Britain wants to push for sanctions against Taliban at G7 meeting – sources

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LONDON, Aug 22 (Reuters) – The UK plans to press leaders to consider new sanctions against the Taliban when the G7 advanced economies group meets on Tuesday to discuss the crisis in Afghanistan , sources told Reuters.

British Prime Minister Boris Johnson, who is currently leading the group with the USA, Italy, France, Germany, Japan and Canada, called for the virtual meeting on Sunday after the Taliban quickly took over Afghanistan.

Britain believes the G7 should consider economic sanctions and withhold aid if the Taliban commit human rights abuses and use their territory as a refuge for militants, according to a British government official, who spoke on condition of anonymity, and a second Western diplomat.

US President Joe Biden told reporters on Sunday that the Taliban had not taken any action against the US forces that control Kabul airport and largely kept their promise to let Americans get to the airport safely.

When asked if he would support Britain’s call for sanctions if the Taliban commit abuses, Biden said, “The answer is yes. It depends on behavior.”

Taliban fighters took control of Kabul last weekend. Many fear a return to the strict interpretation of Islamic law that was imposed during the Taliban’s rule, which ended 20 years ago.

“It is vital that the international community work together to ensure safe evacuations, prevent a humanitarian crisis and support the Afghan people in safeguarding the achievements of the past 20 years,” Johnson said on Twitter on Sunday.

It is unlikely that sanctions will be imposed on the Taliban immediately, said a Western diplomat. British Foreign Minister Dominic Raab first mentioned the possibility of sanctions last week in order to put pressure on the Taliban. Continue reading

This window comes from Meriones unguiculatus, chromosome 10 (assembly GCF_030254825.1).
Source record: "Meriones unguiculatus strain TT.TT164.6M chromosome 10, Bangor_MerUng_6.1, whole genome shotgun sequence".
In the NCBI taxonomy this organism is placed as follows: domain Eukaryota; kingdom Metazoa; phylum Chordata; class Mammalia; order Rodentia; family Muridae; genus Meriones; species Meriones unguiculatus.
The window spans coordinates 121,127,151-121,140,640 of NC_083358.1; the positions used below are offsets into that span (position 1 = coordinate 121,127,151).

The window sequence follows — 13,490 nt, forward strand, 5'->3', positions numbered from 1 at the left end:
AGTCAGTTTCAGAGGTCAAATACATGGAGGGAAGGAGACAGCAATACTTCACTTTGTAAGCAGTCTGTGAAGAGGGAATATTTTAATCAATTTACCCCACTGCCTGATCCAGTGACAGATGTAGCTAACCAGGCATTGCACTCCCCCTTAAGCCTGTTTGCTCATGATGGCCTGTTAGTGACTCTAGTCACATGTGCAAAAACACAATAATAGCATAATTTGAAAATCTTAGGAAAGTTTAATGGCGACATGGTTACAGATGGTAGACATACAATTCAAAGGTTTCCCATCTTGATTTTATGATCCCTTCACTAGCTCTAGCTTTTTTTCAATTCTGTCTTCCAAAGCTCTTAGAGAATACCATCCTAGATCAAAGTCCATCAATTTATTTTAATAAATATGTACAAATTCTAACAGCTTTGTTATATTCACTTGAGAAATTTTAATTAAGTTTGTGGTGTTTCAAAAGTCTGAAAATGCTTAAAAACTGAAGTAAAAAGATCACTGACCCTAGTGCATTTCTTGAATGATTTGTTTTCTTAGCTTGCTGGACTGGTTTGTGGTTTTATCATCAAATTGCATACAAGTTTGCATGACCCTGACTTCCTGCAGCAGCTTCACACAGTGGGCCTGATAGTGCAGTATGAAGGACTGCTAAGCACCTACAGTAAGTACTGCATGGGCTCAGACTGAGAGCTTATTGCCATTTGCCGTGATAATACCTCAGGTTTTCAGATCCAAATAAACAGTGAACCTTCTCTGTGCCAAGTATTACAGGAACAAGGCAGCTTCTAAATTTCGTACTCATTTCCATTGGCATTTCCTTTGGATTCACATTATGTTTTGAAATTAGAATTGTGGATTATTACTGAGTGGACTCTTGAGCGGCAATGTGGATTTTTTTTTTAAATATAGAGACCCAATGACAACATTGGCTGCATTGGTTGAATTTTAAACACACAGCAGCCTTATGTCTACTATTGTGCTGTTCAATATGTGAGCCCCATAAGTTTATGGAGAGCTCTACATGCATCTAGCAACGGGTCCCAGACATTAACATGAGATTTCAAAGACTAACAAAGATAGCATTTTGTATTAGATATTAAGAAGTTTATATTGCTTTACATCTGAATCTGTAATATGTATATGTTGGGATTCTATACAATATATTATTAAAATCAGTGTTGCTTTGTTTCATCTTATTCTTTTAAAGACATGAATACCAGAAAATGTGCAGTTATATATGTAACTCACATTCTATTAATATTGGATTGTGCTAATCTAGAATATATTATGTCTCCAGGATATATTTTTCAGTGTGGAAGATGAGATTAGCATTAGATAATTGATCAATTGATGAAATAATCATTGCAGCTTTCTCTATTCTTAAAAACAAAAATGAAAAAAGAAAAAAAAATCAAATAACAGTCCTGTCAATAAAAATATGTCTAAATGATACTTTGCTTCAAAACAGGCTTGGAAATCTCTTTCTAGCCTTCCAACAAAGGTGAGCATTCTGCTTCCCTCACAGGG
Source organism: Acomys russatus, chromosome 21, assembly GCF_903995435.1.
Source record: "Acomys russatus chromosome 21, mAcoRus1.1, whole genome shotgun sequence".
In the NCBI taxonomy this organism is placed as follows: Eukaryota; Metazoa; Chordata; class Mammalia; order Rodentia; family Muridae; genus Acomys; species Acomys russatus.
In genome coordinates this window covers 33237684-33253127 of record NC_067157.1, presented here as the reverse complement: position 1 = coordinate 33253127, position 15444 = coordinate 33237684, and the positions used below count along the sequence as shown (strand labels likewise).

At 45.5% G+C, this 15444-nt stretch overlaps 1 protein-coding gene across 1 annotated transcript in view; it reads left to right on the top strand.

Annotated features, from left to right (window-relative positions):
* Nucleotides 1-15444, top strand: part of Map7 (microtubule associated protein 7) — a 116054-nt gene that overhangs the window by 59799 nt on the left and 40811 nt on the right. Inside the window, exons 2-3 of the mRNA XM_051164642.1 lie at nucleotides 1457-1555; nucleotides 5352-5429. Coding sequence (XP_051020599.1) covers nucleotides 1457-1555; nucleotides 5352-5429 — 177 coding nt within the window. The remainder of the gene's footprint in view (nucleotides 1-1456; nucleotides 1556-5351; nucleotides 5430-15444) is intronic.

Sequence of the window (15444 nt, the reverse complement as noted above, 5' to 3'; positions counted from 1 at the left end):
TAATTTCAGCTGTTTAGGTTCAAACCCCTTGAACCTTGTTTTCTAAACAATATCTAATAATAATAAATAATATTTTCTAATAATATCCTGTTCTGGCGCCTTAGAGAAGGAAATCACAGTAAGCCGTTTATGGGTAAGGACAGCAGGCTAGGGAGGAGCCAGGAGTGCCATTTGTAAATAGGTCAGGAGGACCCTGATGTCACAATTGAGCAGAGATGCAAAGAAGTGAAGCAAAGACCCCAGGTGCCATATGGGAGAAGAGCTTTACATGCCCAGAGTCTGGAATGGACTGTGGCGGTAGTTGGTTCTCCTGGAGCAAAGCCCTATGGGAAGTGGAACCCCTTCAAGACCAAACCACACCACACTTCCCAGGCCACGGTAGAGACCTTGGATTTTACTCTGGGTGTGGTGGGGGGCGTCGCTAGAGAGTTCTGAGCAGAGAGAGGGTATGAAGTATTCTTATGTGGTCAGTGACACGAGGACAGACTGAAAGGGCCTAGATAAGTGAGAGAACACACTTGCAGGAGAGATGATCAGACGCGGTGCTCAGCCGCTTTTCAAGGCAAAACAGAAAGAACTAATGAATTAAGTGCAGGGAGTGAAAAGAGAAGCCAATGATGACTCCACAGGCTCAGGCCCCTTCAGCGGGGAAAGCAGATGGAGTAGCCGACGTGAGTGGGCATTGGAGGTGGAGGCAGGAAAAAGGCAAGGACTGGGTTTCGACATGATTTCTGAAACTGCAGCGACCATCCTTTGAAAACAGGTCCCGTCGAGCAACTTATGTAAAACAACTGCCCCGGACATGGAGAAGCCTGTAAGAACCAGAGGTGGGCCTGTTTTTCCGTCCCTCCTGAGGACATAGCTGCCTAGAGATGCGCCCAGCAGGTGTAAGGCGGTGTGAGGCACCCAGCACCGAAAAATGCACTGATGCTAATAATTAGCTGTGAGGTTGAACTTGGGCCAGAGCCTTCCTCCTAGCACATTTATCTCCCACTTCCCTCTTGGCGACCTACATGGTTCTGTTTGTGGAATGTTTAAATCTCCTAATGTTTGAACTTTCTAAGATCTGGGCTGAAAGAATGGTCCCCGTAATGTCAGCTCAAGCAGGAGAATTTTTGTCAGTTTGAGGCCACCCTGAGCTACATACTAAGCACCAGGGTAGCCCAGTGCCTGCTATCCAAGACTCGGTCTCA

Biden, who is under fire for his handling of the withdrawal of US forces from Afghanistan domestically and abroad, said last week that G7 leaders are working on a joint approach to the Taliban and already has bilateral talks with Johnson , the German Chancellor Angela Merkel and France led President Emmanuel Macron and the Italian Prime Minister Mario Draghi.

Johnson wants to urge Biden to extend his August 31 deadline for US forces to withdraw from Afghanistan so more people can be evacuated, British media reported.

On Sunday, Biden said the U.S. military was discussing a possible extension of the deadline but hoped it wasn’t necessary.

He said Washington would consider extending it if prompted by G7 allies but was working closely with those countries and others to help evacuate their citizens.

The U.S. military said Sunday it had ordered airliners to transport people who have already been evacuated from Afghanistan.

Biden told reporters on Friday that he and US Secretary of State Antony Blinken would work with other countries to establish “tough terms” for any cooperation with or recognition of the Taliban based on their treatment of women and girls and overall human rights record.

Reporting by Andrew MacAskill in London and Andrea Shalal in Washington; additional writing from Susan Heavey and Radhika Anilkumar; Editing by Susan Fenton, Giles Elgood, Grant McCool, Heather Timmons, and Daniel Wallis

Our standards: The Thomson Reuters Trust Principles.


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